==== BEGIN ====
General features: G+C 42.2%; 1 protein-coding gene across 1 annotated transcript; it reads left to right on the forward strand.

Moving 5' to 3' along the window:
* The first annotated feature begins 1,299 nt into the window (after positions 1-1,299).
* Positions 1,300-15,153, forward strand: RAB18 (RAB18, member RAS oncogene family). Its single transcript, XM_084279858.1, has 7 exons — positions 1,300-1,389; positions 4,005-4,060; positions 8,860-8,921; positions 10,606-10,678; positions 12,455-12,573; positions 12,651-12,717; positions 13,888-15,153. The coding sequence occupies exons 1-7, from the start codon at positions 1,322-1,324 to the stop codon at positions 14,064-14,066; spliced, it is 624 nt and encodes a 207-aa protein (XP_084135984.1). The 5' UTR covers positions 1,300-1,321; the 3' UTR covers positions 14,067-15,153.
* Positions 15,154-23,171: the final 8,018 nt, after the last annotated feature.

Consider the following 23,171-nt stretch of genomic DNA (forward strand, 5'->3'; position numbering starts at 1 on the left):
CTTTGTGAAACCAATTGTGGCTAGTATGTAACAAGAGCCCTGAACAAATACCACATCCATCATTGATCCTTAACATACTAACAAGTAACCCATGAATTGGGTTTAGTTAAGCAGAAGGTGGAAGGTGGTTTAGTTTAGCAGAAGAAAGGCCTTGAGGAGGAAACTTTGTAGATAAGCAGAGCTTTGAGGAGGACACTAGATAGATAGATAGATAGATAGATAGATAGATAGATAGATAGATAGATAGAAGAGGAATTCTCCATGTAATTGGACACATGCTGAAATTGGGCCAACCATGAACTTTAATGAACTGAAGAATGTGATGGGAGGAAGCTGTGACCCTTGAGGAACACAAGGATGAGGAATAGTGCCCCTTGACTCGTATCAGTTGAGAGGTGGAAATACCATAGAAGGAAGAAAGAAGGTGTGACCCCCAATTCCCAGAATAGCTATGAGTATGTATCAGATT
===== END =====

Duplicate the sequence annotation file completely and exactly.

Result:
General features: G+C 42.2%; 1 protein-coding gene across 1 annotated transcript; it reads left to right on the forward strand.

Moving 5' to 3' along the window:
* The first annotated feature begins 1,299 nt into the window (after positions 1-1,299).
* Positions 1,300-15,153, forward strand: RAB18 (RAB18, member RAS oncogene family). Its single transcript, XM_084279858.1, has 7 exons — positions 1,300-1,389; positions 4,005-4,060; positions 8,860-8,921; positions 10,606-10,678; positions 12,455-12,573; positions 12,651-12,717; positions 13,888-15,153. The coding sequence occupies exons 1-7, from the start codon at positions 1,322-1,324 to the stop codon at positions 14,064-14,066; spliced, it is 624 nt and encodes a 207-aa protein (XP_084135984.1). The 5' UTR covers positions 1,300-1,321; the 3' UTR covers positions 14,067-15,153.
* Positions 15,154-23,171: the final 8,018 nt, after the last annotated feature.

Consider the following 23,171-nt stretch of genomic DNA (forward strand, 5'->3'; position numbering starts at 1 on the left):
CTTTGTGAAACCAATTGTGGCTAGTATGTAACAAGAGCCCTGAACAAATACCACATCCATCATTGATCCTTAACATACTAACAAGTAACCCATGAATTGGGTTTAGTTAAGCAGAAGGTGGAAGGTGGTTTAGTTTAGCAGAAGAAAGGCCTTGAGGAGGAAACTTTGTAGATAAGCAGAGCTTTGAGGAGGACACTAGATAGATAGATAGATAGATAGATAGATAGATAGATAGATAGATAGATAGAAGAGGAATTCTCCATGTAATTGGACACATGCTGAAATTGGGCCAACCATGAACTTTAATGAACTGAAGAATGTGATGGGAGGAAGCTGTGACCCTTGAGGAACACAAGGATGAGGAATAGTGCCCCTTGACTCGTATCAGTTGAGAGGTGGAAATACCATAGAAGGAAGAAAGAAGGTGTGACCCCCAATTCCCAGAATAGCTATGAGTATGTATCAGATT